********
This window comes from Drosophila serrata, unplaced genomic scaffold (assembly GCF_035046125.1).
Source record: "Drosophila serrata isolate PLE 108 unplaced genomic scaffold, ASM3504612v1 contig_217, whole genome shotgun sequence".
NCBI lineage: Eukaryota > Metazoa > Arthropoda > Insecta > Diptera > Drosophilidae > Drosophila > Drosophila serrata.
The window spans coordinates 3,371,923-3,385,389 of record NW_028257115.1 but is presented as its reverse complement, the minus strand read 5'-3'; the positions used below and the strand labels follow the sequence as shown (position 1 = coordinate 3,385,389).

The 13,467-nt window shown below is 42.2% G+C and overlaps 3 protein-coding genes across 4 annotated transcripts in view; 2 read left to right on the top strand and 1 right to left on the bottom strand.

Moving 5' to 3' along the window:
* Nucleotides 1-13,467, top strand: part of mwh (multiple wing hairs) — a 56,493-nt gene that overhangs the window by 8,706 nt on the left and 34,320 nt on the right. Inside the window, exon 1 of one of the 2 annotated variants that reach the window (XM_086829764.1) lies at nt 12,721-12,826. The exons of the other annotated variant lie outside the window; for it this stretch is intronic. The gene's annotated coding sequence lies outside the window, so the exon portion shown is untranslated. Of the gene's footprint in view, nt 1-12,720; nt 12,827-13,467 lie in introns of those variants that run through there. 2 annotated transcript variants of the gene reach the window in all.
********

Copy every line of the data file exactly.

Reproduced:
This window comes from Drosophila serrata, unplaced genomic scaffold (assembly GCF_035046125.1).
Source record: "Drosophila serrata isolate PLE 108 unplaced genomic scaffold, ASM3504612v1 contig_217, whole genome shotgun sequence".
NCBI lineage: Eukaryota > Metazoa > Arthropoda > Insecta > Diptera > Drosophilidae > Drosophila > Drosophila serrata.
The window spans coordinates 3,371,923-3,385,389 of record NW_028257115.1 but is presented as its reverse complement, the minus strand read 5'-3'; the positions used below and the strand labels follow the sequence as shown (position 1 = coordinate 3,385,389).

The 13,467-nt window shown below is 42.2% G+C and overlaps 3 protein-coding genes across 4 annotated transcripts in view; 2 read left to right on the top strand and 1 right to left on the bottom strand.

Moving 5' to 3' along the window:
* Nucleotides 1-13,467, top strand: part of mwh (multiple wing hairs) — a 56,493-nt gene that overhangs the window by 8,706 nt on the left and 34,320 nt on the right. Inside the window, exon 1 of one of the 2 annotated variants that reach the window (XM_086829764.1) lies at nt 12,721-12,826. The exons of the other annotated variant lie outside the window; for it this stretch is intronic. The gene's annotated coding sequence lies outside the window, so the exon portion shown is untranslated. Of the gene's footprint in view, nt 1-12,720; nt 12,827-13,467 lie in introns of those variants that run through there. 2 annotated transcript variants of the gene reach the window in all.